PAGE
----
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From "Rick Hillegas (JIRA)" <j...@apache.org>
Subject [jira] Updated: (DERBY-3652) Derby does not follow the SQL Standard when trying to map SQL routines to Java methods.
Date Fri, 16 May 2008 19:35:55 GMT

     [ https://issues.apache.org/jira/browse/DERBY-3652?page=com.atlassian.jira.plugin.system.issuetabpanels:all-tabpanel
]

Rick Hillegas updated DERBY-3652:
---------------------------------

    Derby Info: [Existing Application Impact, Release Note Needed]

Marking the "Existing Application Impact" and "Release Note Needed" boxes.

Fixing signature matching may affect existing applications as follows:

1) Routines which previously failed to match may now successfully match user methods. I believe
there is only a low probability that this will break existing applications.

2) Routines which previously matched one user overload may now match another. I think the
probability that this will break existing applications is greater but still low. However,
the consequences of this change may be subtle mistakes which are not noticed for a long time.

3) Routines which previously matched a user method may now not match at all. I think it is
probable that this will break some existing applications.

4) Routines which previously matched a single user method may now match more than one method
and so raise an error. This situation has turned up in Derby's own code. I think it is probable
that this will break some existing applications.

The workaround for these problems is to recode affected applications to conform to the SQL
standard behavior.

I feel that these discrepancies are analogous to the following other kinds of fixes:

(1) is similar to fixing a query which used to raise an exception but now succeeds.

(2) is similar to fixing a query so that it now returns a different set of results.

(3) and (4) are similar to fixing a syntax error which had allowed or even forced users to
write illegal SQL.

> Derby does not follow the SQL Standard when trying to map SQL routines to Java methods.
> ---------------------------------------------------------------------------------------
>
>                 Key: DERBY-3652
>                 URL: https://issues.apache.org/jira/browse/DERBY-3652
>             Project: Derby
>          Issue Type: Bug
>          Components: SQL
>    Affects Versions: 10.5.0.0
>            Reporter: Rick Hillegas
>         Attachments: badsignatures.sql, derby-3652-01-aa-mixTypesOnFirstPass.diff, derby-3652-01-ab-mixTypesOnFirstPass.diff,
derby-3652-01-ac-mixTypesOnFirstPass.diff, derby-3652-badmatches.diff, SignatureMapping.html,
SignatureMapping.html, SignatureProblems.java, signatureProblems.sql
>
>
> I have only tested this in the 10.5 trunk. However, I suspect that this affects all previous
releases of Derby as well.
> In resolving method signatures for function/procedure invocations, the SQL standard makes
the following definitions in part 13, section 4.5 (parameter mapping). These definitions,
in turn, refer to tables B-1 and B-3 in JDBC 3.0 Specification, Final Release, October 2001
([JDBC]).
>     * Simply mappable - This refers to the correspondence of SQL and Java types described
in [JDBC] table B-1. This is the table which defines the mapping of SQL types to Java primitives.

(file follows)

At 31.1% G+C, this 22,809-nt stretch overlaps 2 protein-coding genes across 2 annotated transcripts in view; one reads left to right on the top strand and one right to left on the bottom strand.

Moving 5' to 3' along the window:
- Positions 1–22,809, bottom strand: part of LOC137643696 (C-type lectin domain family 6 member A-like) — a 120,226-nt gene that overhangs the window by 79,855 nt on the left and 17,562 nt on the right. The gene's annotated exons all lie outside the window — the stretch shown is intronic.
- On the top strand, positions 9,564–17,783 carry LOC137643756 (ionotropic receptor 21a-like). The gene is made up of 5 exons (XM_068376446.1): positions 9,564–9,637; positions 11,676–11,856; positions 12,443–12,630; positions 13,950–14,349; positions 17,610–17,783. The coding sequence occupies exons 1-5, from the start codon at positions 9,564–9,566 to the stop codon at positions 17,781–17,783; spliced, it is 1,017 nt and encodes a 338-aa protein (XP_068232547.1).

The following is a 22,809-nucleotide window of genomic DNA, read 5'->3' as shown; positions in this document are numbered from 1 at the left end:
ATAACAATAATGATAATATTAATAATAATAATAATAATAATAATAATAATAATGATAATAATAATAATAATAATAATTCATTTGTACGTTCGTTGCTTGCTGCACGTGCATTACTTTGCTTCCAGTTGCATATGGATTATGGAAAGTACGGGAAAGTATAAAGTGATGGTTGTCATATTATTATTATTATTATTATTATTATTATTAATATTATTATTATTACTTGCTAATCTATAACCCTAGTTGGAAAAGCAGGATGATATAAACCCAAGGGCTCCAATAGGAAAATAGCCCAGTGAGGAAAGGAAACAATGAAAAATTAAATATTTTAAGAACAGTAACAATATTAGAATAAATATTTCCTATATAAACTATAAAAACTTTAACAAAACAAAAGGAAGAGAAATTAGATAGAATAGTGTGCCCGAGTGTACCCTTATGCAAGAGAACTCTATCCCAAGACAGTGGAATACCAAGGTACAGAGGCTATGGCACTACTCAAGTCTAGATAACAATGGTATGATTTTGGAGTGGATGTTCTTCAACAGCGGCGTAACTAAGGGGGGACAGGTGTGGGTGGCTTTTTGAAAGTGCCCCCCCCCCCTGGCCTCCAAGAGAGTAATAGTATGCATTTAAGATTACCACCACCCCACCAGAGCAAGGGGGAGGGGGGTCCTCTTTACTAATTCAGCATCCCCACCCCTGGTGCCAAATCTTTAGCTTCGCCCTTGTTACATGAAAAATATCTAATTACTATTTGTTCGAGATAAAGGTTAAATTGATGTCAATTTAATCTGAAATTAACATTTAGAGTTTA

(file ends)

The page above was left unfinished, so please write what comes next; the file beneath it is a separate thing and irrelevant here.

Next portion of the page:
>     * Object mappable - This refers to the correspondence of SQL and Java types described
in [JDBC] table B-3. This is the table which defines the mapping of SQL types to Java wrapper
objects.
>     * Output mappable - For OUT and INOUT parameters, this refers to a single element
array whose cell is simply mappable or object mappable. E.g. Integer[] or float[].
>     * Mappable - This means simply, object, or output mappable.
>     * Result set mappable - This means a single element array whose cell is a type which
implements either java.sql.ResultSet or sqlj.runtime.ResultSetIterator.
> Putting all of this together, section 4.5 continues:
>     "A Java method with M parameters is mappable (to SQL) if and only if, for some N,
0 (zero) <= N <= M, the data types of the first N parameters are mappable, the last
M - N parameters are result set mappable, and the result type is either simply mappable, object
mappable, or void."
> Section 8.6 gives more detailed rules, but they are hard to follow. According to section
8.6, when resolving a routine invocation, Derby should expect to find one and only one static
mappable method with the expected external name (Java class + method name).
> I believe that this is a fair description of the rules. This, at least, is what some
other databases appear to do. See, for instance, http://infocenter.sybase.com/help/index.jsp?topic=/com.sybase.help.ase_15.0.java/html/java/java126.htm
and http://www.service-architecture.com/database/articles/mapping_sql_and_java_data_types.html
> We do not have a regression test which verifies that Derby applies the SQL standard resolution
rules. There may be several divergences from the standard. This JIRA is a place to track those
discrepancies. Here is one that I have noticed:
> The following SQL signature
> ( a int ) returns int
> should be mappable to any of the following Java signatures
> public static int f( int a )
> public static int f( Integer a )
> public static Integer f( int a )
> public static Integer f( Integer a )
> However, I observe that Derby is only able to resolve the first and third signatures
(the ones with primitive arguments). I will attach a test case showing this problem.
> I will also attach an html table summarizing the simply and object mappable rules.

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